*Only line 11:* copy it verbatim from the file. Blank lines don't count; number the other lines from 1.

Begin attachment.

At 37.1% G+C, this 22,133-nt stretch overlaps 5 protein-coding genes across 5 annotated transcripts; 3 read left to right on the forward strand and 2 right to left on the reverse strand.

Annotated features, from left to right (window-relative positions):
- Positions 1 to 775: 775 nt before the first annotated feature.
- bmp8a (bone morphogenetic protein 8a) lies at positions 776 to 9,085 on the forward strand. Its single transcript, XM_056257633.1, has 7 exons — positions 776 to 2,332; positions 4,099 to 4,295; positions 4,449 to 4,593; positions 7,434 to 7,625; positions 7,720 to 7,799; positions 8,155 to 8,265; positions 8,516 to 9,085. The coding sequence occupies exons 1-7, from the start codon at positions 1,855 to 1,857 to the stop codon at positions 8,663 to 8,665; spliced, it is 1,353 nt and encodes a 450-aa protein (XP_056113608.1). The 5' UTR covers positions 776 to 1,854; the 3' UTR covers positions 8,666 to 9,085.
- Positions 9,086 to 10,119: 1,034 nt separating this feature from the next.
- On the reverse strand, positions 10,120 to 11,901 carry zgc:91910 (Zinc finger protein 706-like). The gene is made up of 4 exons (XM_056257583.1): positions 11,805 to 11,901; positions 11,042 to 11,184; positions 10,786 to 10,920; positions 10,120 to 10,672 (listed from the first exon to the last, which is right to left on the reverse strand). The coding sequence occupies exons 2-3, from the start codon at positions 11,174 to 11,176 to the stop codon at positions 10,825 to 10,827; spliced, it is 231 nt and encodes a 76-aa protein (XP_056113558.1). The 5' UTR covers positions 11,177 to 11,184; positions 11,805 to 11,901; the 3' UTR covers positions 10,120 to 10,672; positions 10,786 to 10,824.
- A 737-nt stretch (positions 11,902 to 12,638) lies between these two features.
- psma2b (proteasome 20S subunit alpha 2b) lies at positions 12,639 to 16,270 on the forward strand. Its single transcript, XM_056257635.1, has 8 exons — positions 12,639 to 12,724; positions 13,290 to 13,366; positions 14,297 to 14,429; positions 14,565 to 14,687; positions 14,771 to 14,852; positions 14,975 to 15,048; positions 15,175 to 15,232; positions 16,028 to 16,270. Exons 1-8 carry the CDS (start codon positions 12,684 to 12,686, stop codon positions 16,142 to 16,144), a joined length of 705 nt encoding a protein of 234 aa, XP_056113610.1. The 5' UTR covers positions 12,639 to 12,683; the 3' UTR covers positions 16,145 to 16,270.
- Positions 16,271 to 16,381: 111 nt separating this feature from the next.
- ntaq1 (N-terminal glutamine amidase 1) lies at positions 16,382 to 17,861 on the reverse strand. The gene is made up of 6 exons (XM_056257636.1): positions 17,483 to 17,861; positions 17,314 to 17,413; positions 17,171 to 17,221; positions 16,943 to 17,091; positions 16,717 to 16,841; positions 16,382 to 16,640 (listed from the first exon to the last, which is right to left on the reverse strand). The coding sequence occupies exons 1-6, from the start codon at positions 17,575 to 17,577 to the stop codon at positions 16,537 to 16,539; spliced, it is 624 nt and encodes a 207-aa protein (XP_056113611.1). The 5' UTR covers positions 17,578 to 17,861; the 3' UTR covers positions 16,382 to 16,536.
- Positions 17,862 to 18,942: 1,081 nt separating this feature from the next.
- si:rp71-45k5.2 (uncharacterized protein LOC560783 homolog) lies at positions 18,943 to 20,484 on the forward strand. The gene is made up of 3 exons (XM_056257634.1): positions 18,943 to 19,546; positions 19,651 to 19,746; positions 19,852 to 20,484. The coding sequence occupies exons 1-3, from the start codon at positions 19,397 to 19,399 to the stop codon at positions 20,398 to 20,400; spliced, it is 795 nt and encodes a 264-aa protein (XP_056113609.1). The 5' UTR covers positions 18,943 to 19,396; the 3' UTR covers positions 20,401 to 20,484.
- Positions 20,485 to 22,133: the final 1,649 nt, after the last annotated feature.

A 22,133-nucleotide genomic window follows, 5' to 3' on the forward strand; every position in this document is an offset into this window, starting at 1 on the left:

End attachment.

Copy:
- Positions 17,862 to 18,942: 1,081 nt separating this feature from the next.